Index adding over multiple dimensions

Is there a way to use index_add with the index argument being more that 1-dimensional ?
More especially, if I have a 2d-array that I want to fill not row by row or column by column, but element by element by specifying the 2d coordinates in which to add the desired amount in the 2d-array.

Example:

>>> to_be_filled = torch.zeros((2, 7))
>>> to_be_filled
torch.tensor([
    [0, 0, 0, 0, 0, 0, 0], 
    [0, 0, 0, 0, 0, 0, 0]
])
>>> index = torch.tensor([
    [0, 1], # adding 0.4
    [0, 2], # adding -1.4
    [0, 3], # adding -1.13
    [0, 6], # adding -1
    [1, 2], # adding 3
    [0, 1]  # adding 2
])
>>> values = torch.tensor([
    0.4,    # at coordinates (0, 1)
    -1.4,   # at coordinates (0, 2)
    -1.13,  # at coordinates (0, 3)
    -1,     # at coordinates (0, 6)
    3,      # at coordinates (1, 2)
    2       # at coordinates (0, 1)
])

I would like to do this like the following, but I have an error:

>>> to_be_filled.index_add_(0, index, values)
IndexError: index_add_(): Index is supposed to be a vector

Expected result:

torch.tensor([
    [0, 2.4, -1.4, -1.13, 0, 0, -1], 
    [0, 0, 3, 0, 0, 0, 0]
])

Is there a way to do this using pytorch operations?

Note: doing to_be_filled[index[:, 0], index[:, 1]] += values yields the following result:

torch.tensor([
    [0, 2, -1.4, -1.13, 0, 0, -1], 
    [0, 0, 3, 0, 0, 0, 0]
])

This approach does not accumulate when an index appear twice or more (notice that to_be_filled[0, 1] == 2 instead of 2.4)

but why would you not directly specify 2.4 to add, instead of 0.4, and then 2, that is accumulate the same coordinates values in the values tensor itself

another way to do this is through,

values = torch.tensor([
    [0.4],    # at coordinates (0, 1)
    [-1.4],   # at coordinates (0, 2)
    [-1.13],  # at coordinates (0, 3)
    [-1],     # at coordinates (0, 6)
    [3],      # at coordinates (1, 2)
    [2]       # at coordinates (0, 1)
])
to_be_filled[index.split(1, 1)] += values

but it would also consider the last addition for each index, and give 2, not 2.4

Firstly, thanks for the answer!

As of why I would not directly specify the sum for each index, is because I have no choice: my data have this shape, with some indexes appearing twice or more, and I have to work with it. I don’t decide of the shape of it, it comes like that.

Grouping by index and summing as you say would also answer my needs (like a groupby operation on a pandas.DataFrame and then aggregate with a sum, and then doing to_be_filled[index[:, 0], index[:, 1]] += values or to_be_filled[index.split(1, 1)] += values as you said), but I am convinced that there is a way to do it the way I said. I just find to find how.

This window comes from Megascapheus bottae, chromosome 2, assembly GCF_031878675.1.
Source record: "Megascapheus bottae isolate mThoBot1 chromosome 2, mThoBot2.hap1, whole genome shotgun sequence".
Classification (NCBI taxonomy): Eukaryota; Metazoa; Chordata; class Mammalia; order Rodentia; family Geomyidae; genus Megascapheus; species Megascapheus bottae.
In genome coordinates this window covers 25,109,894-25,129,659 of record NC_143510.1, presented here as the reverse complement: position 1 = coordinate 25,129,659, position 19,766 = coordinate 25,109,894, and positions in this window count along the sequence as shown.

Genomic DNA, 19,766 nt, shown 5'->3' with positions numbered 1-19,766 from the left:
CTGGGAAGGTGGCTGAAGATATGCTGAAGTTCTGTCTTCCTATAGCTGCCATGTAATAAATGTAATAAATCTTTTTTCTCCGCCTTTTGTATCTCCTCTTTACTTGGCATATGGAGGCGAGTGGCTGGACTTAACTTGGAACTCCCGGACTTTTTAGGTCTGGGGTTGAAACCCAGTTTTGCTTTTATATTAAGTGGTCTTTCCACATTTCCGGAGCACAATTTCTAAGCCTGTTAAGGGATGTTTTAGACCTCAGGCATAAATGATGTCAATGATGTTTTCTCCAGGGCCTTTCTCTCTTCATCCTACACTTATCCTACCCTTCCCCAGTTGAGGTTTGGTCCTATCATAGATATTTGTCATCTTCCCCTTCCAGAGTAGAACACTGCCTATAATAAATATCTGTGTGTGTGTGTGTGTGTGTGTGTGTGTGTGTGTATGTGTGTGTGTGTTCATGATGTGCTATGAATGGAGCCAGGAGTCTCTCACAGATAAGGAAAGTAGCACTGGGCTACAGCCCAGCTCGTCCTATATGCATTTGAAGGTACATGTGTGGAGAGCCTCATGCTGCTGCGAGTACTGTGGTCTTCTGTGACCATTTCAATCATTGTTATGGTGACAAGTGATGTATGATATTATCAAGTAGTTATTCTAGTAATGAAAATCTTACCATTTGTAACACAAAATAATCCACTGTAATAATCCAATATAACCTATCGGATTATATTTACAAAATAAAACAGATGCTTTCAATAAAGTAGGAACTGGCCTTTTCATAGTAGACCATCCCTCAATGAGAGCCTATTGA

Hi Lapertor!

If by “the way I said” means to perform your computation with a single
pytorch tensor operation in the presence of duplicate indices, then I
don’t think it’s possible.

It’s difficult to prove a negative, but I think any kind of pytorch "advanced
indexing* or index_add-style approach will give the “wrong” answer
(and potentially become non-deterministic) when confronted with
duplicate indices.

My assumption is that pytorch, for efficiency reasons, does the indexed
operation, figuratively speaking, “in parallel,” breaking the semantics
you would expect if you had coded the operation with sequential loops.

In my experience, as with Vainaijr’s observation, “the last addition for
each index, and give 2, not 2.4,” the behavior is as if the result for just
one of a set duplicate indices overwrites the others. Furthermore, I
believe that pytorch makes no guarantee as to which index “wins” so
that your result may change if you move your computation to the gpu
or change the size of your tensors, etc.

I would be very interested to hear if you do find a way to perform such
indexed operations in the presence of duplicate indices. (It would be
great if an expert would weigh in on this.)

Best.

K. Frank

Thanks for the answer K. Frank!

This is indeed what I mean

It really feels like acting as you describe here, and the more I think about this, the more I feel like there isn’t any clean way of doing this with tensor operations.

I used a workaround specific to my application in order to avoid this issue for now, but I still hope that an expert sees that topic and gives insights as I think that I am not the first to encounter an issue similar to this one.

Hello,

I had a similar issue today and here’s my solution (FYI).
(credit : numpy - Add a index selected tensor to another tensor with overlapping indices in pytorch - Stack Overflow)

to_be_filled = torch.zeros((2, 7))
index = torch.tensor([
    [0, 1], # adding 0.4
    [0, 2], # adding -1.4
    [0, 3], # adding -1.13
    [0, 6], # adding -1
    [1, 2], # adding 3
    [0, 1]  # adding 2
])
values = torch.tensor([
    0.4,    # at coordinates (0, 1)
    -1.4,   # at coordinates (0, 2)
    -1.13,  # at coordinates (0, 3)
    -1,     # at coordinates (0, 6)
    3,      # at coordinates (1, 2)
    2       # at coordinates (0, 1)
])

filled = torch.index_put(to_be_filled, (index[:, 0], index[:, 1]), values, accumulate=True)

The result of ‘filled’ is

tensor([[ 0.0000,  2.4000, -1.4000, -1.1300,  0.0000,  0.0000, -1.0000],
        [ 0.0000,  0.0000,  3.0000,  0.0000,  0.0000,  0.0000,  0.0000]])

Best,